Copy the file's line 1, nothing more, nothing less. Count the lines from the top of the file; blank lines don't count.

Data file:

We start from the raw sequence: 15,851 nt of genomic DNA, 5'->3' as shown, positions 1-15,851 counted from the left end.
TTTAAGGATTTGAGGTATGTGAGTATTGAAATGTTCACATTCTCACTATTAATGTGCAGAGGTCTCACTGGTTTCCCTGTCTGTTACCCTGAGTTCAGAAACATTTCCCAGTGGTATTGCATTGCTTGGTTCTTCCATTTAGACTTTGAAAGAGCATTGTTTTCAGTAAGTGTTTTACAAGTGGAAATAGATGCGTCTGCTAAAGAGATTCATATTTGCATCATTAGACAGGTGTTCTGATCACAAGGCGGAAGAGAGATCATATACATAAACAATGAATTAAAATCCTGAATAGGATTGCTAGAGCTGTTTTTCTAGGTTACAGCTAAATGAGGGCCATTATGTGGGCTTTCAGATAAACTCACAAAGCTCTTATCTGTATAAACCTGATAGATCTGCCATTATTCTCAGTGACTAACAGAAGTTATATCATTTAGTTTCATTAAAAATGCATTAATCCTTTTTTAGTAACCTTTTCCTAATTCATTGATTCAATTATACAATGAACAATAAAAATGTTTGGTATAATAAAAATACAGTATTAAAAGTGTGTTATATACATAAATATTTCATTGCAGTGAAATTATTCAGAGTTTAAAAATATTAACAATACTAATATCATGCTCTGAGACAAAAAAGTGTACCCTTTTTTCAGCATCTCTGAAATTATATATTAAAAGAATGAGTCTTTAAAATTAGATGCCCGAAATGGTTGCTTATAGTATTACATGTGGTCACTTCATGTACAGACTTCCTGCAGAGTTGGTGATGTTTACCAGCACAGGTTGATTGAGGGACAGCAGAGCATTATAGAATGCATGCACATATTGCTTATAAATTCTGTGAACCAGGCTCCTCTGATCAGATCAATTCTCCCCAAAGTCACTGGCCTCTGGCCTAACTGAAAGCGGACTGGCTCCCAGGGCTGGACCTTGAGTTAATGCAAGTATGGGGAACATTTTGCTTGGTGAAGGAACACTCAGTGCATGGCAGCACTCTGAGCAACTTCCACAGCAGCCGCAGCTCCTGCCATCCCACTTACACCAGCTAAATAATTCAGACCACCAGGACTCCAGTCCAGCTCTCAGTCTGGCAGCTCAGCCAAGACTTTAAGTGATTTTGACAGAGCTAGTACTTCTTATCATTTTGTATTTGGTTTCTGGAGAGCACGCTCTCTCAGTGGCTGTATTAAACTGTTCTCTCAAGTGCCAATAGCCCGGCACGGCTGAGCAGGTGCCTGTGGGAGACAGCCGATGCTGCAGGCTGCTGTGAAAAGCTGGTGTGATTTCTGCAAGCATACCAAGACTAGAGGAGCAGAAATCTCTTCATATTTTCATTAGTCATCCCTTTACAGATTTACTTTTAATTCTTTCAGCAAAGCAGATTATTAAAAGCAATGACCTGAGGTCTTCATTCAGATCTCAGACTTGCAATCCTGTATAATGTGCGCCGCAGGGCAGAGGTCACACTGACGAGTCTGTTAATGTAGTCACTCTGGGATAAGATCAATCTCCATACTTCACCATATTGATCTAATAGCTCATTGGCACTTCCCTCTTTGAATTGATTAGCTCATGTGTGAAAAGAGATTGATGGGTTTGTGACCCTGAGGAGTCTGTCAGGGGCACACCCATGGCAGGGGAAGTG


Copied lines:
We start from the raw sequence: 15,851 nt of genomic DNA, 5'->3' as shown, positions 1-15,851 counted from the left end.